Trailhead is located approximately three and half miles from the Visitors Center at Lee's Pass. Distance is 14.4 miles round-trip. Plan on this being an all-day hike. The hike is considered to be strenuous and is not recommended during the month of July and August since the summer temperatures can reach over 100 degrees. The hike starts at Lee's Pass and follows the LaVerkin Creek into the Kolob wilderness to the world's largest free-standing arch.

Backcountry Hiking and Camping

LaVerkin Creek, Willis Creek and Hop Valley trails offer excellent backpacking opportunities and connection to backcountry trails into some of the Zion main canyons. Permits are required for backcountry camping and are issued at the Kolob Canyons Visitors Center. Check for campfire restrictions and regulations. Always tell someone where you are going and your anticipated return.

Campground facilities are not available in Kolob. Tenting and RV sites are located north of Kolob in the towns of Kanarraville and Cedar City.

Scenic Drive

Most visitors access the Kolob Canyons via the scenic byway located off I-15 exit 40. Stop at the Visitor Center for more information about the park. Along the route there are interpretive signs and pullouts that mark points of interest. Be sure to stop at each one. As you drive through the Canyons, you cross a major fault line which gives rise to the great plateau in which Zion was born. An enormous natural cutaway of the Markagunt Plateau, the spectacular "finger canyons" display the oldest and youngest rocks in Zion, as well as its tallest peak: the 8926-foot Horse Ranch Mountain.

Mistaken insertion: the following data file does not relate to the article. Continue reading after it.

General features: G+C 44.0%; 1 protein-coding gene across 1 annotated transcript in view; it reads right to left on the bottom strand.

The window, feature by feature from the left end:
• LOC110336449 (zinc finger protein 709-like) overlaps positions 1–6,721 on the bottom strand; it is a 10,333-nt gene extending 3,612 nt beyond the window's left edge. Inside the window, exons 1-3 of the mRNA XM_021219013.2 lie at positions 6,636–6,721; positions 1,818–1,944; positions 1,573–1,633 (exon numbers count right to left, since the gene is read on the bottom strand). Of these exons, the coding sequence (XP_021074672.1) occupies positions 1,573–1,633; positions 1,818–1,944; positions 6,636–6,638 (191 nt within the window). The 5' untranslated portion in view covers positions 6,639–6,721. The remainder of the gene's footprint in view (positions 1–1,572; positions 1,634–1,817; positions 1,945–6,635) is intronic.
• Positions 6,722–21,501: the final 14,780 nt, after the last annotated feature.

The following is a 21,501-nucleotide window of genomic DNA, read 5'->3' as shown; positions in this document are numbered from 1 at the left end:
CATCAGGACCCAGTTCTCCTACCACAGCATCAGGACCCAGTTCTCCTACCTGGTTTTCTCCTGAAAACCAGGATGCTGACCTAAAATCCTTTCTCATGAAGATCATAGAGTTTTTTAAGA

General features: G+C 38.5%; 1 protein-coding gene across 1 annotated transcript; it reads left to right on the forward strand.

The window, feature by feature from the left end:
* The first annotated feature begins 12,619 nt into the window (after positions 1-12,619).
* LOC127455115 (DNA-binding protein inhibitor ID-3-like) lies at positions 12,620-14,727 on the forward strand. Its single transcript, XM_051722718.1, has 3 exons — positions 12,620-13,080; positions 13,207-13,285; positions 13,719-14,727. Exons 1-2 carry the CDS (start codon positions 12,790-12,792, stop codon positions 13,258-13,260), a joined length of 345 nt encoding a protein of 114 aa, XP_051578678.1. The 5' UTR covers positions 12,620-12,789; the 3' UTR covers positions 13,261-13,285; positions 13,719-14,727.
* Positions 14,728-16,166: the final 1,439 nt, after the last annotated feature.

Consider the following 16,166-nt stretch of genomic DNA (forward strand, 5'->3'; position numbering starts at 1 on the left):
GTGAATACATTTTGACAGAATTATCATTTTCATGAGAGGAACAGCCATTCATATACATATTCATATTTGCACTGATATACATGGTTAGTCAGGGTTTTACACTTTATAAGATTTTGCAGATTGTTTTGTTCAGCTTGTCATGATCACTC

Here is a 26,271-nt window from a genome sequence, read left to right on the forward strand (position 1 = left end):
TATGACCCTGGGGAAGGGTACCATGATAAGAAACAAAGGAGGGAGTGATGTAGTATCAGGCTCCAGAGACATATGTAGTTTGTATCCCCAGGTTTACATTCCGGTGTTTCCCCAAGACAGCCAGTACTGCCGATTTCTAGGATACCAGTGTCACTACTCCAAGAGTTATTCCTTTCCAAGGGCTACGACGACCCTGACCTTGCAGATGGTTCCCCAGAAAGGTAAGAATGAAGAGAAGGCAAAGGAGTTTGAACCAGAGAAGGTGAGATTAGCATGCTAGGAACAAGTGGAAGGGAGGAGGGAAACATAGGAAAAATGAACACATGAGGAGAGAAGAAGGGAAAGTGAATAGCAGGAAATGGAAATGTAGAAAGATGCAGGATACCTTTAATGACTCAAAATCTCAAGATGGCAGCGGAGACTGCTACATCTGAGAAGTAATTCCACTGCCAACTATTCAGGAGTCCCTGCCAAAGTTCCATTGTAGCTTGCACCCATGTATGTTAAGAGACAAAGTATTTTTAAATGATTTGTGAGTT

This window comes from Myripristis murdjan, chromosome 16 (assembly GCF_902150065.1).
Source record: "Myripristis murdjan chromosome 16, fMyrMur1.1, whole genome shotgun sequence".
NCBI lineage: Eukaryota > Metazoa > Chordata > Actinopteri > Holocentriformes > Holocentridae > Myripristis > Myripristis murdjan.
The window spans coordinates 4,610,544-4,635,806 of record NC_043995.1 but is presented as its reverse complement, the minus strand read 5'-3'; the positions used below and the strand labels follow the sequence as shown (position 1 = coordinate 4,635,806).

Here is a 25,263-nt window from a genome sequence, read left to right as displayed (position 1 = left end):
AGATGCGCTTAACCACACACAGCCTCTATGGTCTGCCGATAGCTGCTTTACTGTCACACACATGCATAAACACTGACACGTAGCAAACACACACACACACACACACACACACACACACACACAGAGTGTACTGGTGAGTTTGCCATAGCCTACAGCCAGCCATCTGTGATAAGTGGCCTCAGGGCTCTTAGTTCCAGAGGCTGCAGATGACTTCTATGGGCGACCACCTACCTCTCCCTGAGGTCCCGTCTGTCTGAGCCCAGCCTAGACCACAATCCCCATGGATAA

The route will traverse along a ridgeline, climbing over 1,000 feet in elevation until it ends at a turnabout known as the Timber Creek Overlook. Timber Creek features an absolutely breathtaking view of the Kolob Terrace. Keep your camera ready. The light in the afternoon to twilight can be the best time for photography and this area is one of the best places for panoramic shots.


Kolob Canyons is a favorite picnic spot for locals and visitors alike. The Timber Creek overlook features a picnic area with table and trees for shade. Access the picnic area by walking up the Timber Creeks Trail for just a few yards.

Wildlife Viewing